Earlier this Summer we learned that Pavee Point and the HSE had decided – at the last minute – not to launch or publish a research report they (either jointly or separately) had commissioned into Traveller homelessness – some of the first research of its kind.
The report was written by Brian Harvey and took a detailed look at the critically important issue of homelessness (and hidden homelessness) among Travellers.
There were conflicting stories about why the report had not been published – a report paid for with public money. So we initiated an FOI process with the HSE in August and last Friday the HSE finally issued a response.
This was after the HSE failed on several scores in relation to standard FOI procedures:
- They failed to answer our initial request in the time allowed
- They failed to acknowledge our internal review request on the basis of deemed refusal
- They failed to answer our internal review within the time allowed
In effect what we mostly got from the HSE was administrative silence.
We were left with no option but to appeal to the Office of the Information Commissioner to force the HSE to answer our request, and the OIC accepted our appeal.
On the Friday of a bank holiday weekend, months after our initial request, the HSE finally released documents – though crucially not the report itself. We here publish everything that was released to us, and a copy of the report which was published on Pavee Point’s website last week (though it’s hard to notice that they did, in fact, finally publish it).
In our request we sought:
“1. The Traveller community and homelessness report by Brian Harvey. (Pavee Point, 2021). | believe this report was submitted or sent to the HSE in June or July of 2021.
2. Any emails or written correspondence between Pavee Point representatives /Maynooth University staff and the HSE in the months of April, May, June and July 2021, inclusive.
3. Minutes, notes or other records related to any meetings between Pavee Point/ Pavee Point representatives and the HSE in January, February, March, April, May, June, July 2021, inclusive.
4. Any records held by the HSE in regard to the commissioning of the Brian Harvey report, scoping of the work, including the cost of the report and any invoices or recorded expenditure in relation to the report.”
The report itself was refused on the basis that it was in draft form and therefore fell into a deliberative process exemption (we would dispute that).
But emails do give some clues as to why the report was never published in the first place. First is an email from Ronnie Fay at Pavee Point saying that the report would be launched on June 22nd, all good so far:
Second is an email on July 2 from Pavee Point’s Ronnie Fay explaining that following a conversation with the HSE’s Martina Queally (chair of the Traveller Health Unit or THU), the report would not be published or disseminated “as research undertaken by Pavee Point”.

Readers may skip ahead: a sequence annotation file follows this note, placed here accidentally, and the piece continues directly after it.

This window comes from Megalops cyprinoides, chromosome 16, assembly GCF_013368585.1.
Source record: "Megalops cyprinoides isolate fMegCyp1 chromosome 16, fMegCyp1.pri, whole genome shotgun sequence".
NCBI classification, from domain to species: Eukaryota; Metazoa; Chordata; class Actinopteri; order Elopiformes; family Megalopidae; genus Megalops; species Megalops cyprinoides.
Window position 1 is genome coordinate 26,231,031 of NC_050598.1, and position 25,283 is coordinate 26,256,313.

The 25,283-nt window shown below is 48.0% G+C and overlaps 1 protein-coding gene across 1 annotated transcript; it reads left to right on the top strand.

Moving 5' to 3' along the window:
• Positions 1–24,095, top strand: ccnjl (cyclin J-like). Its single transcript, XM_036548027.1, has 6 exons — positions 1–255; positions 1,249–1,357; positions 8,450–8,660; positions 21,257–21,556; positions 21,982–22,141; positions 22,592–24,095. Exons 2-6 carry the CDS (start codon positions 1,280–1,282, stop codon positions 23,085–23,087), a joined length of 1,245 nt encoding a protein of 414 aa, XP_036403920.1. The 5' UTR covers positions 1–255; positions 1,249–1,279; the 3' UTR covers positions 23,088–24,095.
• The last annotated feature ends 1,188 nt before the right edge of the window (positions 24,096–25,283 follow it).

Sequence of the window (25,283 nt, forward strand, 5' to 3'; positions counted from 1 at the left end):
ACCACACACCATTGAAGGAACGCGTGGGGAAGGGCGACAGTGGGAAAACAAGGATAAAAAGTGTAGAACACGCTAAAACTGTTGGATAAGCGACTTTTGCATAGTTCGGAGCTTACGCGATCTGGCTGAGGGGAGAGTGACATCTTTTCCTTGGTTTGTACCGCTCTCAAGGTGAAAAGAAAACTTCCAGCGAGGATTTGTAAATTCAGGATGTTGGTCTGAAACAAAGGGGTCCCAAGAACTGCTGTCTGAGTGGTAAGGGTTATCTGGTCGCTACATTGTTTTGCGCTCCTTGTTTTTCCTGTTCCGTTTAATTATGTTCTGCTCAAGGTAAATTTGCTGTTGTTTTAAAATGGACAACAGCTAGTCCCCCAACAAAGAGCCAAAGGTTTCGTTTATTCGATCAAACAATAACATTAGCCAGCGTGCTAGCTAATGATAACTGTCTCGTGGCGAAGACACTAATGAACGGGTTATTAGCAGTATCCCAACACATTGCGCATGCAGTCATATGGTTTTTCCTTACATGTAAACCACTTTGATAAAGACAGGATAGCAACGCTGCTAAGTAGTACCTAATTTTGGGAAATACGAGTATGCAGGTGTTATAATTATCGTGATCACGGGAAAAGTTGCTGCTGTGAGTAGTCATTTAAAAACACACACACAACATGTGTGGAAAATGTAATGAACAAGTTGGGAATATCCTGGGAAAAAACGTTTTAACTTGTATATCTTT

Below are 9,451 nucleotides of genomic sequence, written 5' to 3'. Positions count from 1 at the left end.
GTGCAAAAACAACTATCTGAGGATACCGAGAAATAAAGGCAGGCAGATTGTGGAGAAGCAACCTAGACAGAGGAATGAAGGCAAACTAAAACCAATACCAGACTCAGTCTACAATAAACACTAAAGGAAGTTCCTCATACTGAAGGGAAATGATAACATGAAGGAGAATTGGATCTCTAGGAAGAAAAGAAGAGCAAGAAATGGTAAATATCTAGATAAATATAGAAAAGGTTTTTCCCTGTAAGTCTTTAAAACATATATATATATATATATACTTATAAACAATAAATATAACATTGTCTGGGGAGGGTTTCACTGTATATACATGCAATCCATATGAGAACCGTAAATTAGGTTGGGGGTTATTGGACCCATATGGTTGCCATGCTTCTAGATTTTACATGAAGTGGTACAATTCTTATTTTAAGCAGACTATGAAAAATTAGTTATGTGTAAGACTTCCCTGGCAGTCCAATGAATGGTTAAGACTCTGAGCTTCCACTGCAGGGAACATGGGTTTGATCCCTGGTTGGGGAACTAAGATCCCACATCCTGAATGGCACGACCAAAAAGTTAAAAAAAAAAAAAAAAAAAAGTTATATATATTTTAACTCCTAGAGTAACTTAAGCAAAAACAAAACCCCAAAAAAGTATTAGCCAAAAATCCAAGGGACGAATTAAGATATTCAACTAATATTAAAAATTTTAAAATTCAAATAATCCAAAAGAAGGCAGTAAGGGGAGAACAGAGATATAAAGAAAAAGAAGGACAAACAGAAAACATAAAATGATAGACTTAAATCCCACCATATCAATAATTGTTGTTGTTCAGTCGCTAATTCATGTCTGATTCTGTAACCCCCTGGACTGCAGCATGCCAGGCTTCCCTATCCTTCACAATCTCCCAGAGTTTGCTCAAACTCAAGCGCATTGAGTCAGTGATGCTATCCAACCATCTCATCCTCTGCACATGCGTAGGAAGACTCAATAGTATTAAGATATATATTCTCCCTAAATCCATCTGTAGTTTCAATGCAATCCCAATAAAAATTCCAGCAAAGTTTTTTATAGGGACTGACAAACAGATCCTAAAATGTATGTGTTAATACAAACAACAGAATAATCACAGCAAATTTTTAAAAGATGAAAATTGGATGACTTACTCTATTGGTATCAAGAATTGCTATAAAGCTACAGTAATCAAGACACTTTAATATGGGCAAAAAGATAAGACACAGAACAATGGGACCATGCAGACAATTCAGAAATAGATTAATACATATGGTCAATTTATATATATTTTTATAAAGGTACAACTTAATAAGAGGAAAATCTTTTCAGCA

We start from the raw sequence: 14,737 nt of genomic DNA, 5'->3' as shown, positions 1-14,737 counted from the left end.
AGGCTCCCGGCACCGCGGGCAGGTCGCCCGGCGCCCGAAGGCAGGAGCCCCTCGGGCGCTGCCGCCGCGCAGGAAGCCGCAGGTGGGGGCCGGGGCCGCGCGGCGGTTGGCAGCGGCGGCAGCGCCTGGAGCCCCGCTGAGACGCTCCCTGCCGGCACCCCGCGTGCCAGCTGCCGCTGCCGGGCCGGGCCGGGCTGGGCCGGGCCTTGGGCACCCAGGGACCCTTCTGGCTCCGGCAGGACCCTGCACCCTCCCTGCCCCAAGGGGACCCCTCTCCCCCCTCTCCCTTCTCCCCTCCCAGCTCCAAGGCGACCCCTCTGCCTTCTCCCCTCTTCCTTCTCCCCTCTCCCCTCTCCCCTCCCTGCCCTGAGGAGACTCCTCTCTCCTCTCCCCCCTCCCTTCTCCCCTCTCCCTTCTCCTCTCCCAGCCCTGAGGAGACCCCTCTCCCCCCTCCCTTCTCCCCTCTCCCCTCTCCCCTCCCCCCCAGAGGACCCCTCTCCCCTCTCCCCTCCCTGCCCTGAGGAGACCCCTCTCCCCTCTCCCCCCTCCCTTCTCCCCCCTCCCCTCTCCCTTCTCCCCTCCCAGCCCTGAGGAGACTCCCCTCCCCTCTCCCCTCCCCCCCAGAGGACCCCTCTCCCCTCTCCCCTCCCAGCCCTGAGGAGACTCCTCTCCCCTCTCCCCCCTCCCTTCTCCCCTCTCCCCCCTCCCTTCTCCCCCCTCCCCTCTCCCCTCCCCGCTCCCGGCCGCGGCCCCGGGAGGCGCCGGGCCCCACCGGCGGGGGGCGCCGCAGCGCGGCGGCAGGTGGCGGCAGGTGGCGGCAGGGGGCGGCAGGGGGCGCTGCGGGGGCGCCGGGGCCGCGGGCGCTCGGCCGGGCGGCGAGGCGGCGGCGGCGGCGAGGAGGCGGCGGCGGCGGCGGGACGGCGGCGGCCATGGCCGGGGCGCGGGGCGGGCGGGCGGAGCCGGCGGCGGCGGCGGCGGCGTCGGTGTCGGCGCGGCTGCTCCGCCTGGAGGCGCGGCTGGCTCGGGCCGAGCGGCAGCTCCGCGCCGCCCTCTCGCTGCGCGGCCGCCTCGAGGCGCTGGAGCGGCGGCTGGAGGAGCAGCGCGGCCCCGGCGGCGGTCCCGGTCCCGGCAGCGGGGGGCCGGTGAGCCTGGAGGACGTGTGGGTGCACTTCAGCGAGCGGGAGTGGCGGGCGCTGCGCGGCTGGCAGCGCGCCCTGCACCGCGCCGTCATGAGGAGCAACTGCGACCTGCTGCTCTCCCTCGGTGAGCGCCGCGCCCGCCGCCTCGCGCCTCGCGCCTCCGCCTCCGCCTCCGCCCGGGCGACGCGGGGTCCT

The second email is stranger. Sometime in early July following the decision not to publish, the author of the report Brian Harvey sent an email to research participants alleging that the HSE had intervened “to prevent its publication”. Ronnie Fay at Pavee Point received a copy of this email and then forwarded it to Martina Queally at the HSE. She wrote:
“I’m suggesting we ignore this. But wanted to alert you just in case!!”
Why was Pavee Point emailing the HSE saying they should ignore the person who did the research, alleging that his work was being blocked from publication by the HSE?
We learn later in the documents that the cost of the report was budgeted at €30,000 (not an unusual or significant amount in our view for such a report), but the amount invoiced for could well be much less.
So who decided the report was not worth publishing and why? And why did they fail to respond almost entirely to our FOI and internal review requests? Why the agreement between Pavee Point and the HSE not to publish a report they paid up to €30,000 for? Why then release the report on the Friday of a Bank Holiday weekend? What happened between the scheduled launch of the report, and a decision not to publish it at all?
From an FOI perspective there is also an interesting issue which can arise: the person who was in charge of Right To Know’s internal review (which never actually happened as such and was indeed never acknowledged), is the person mentioned in the emails – the chair of the THU Martina Queally. It is not good practice to have officials deciding what to release about themselves or indeed doing an internal review (the first stage of the appeals process) for obvious reasons – but it’s not necessarily unusual for this to happen.
The documents and report, as released and published, are below. They also include minutes of board meetings of the THU. If you find anything in there that we might have missed, please do leave a comment.